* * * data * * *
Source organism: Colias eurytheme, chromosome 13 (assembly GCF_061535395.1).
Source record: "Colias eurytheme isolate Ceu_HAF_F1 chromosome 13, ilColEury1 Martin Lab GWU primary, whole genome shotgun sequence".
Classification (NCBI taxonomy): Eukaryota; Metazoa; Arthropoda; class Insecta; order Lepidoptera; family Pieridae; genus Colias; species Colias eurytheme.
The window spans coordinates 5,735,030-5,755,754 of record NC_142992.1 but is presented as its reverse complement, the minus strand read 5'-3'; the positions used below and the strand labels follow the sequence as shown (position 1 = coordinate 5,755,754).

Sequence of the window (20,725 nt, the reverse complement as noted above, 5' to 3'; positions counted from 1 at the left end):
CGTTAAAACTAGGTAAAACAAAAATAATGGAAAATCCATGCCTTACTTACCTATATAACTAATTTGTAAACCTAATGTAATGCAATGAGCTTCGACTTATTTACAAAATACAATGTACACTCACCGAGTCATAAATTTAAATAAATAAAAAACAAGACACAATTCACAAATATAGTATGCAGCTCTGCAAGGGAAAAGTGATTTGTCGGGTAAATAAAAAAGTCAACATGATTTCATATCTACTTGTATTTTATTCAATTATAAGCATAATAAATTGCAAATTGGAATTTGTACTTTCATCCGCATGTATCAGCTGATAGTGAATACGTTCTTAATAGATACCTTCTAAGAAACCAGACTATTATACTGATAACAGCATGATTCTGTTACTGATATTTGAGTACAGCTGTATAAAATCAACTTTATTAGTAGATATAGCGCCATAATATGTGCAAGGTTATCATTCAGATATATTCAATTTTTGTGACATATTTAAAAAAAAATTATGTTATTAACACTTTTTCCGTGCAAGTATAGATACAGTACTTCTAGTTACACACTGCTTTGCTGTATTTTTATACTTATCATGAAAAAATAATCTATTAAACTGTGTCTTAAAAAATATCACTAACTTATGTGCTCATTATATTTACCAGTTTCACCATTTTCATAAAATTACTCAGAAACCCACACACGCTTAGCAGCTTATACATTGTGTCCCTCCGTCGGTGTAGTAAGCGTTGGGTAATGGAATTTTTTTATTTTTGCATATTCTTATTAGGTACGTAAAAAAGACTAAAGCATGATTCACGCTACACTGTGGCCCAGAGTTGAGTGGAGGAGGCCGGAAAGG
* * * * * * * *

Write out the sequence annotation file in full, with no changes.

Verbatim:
Source organism: Colias eurytheme, chromosome 13 (assembly GCF_061535395.1).
Source record: "Colias eurytheme isolate Ceu_HAF_F1 chromosome 13, ilColEury1 Martin Lab GWU primary, whole genome shotgun sequence".
Classification (NCBI taxonomy): Eukaryota; Metazoa; Arthropoda; class Insecta; order Lepidoptera; family Pieridae; genus Colias; species Colias eurytheme.
The window spans coordinates 5,735,030-5,755,754 of record NC_142992.1 but is presented as its reverse complement, the minus strand read 5'-3'; the positions used below and the strand labels follow the sequence as shown (position 1 = coordinate 5,755,754).

Sequence of the window (20,725 nt, the reverse complement as noted above, 5' to 3'; positions counted from 1 at the left end):
CGTTAAAACTAGGTAAAACAAAAATAATGGAAAATCCATGCCTTACTTACCTATATAACTAATTTGTAAACCTAATGTAATGCAATGAGCTTCGACTTATTTACAAAATACAATGTACACTCACCGAGTCATAAATTTAAATAAATAAAAAACAAGACACAATTCACAAATATAGTATGCAGCTCTGCAAGGGAAAAGTGATTTGTCGGGTAAATAAAAAAGTCAACATGATTTCATATCTACTTGTATTTTATTCAATTATAAGCATAATAAATTGCAAATTGGAATTTGTACTTTCATCCGCATGTATCAGCTGATAGTGAATACGTTCTTAATAGATACCTTCTAAGAAACCAGACTATTATACTGATAACAGCATGATTCTGTTACTGATATTTGAGTACAGCTGTATAAAATCAACTTTATTAGTAGATATAGCGCCATAATATGTGCAAGGTTATCATTCAGATATATTCAATTTTTGTGACATATTTAAAAAAAAATTATGTTATTAACACTTTTTCCGTGCAAGTATAGATACAGTACTTCTAGTTACACACTGCTTTGCTGTATTTTTATACTTATCATGAAAAAATAATCTATTAAACTGTGTCTTAAAAAATATCACTAACTTATGTGCTCATTATATTTACCAGTTTCACCATTTTCATAAAATTACTCAGAAACCCACACACGCTTAGCAGCTTATACATTGTGTCCCTCCGTCGGTGTAGTAAGCGTTGGGTAATGGAATTTTTTTATTTTTGCATATTCTTATTAGGTACGTAAAAAAGACTAAAGCATGATTCACGCTACACTGTGGCCCAGAGTTGAGTGGAGGAGGCCGGAAAGG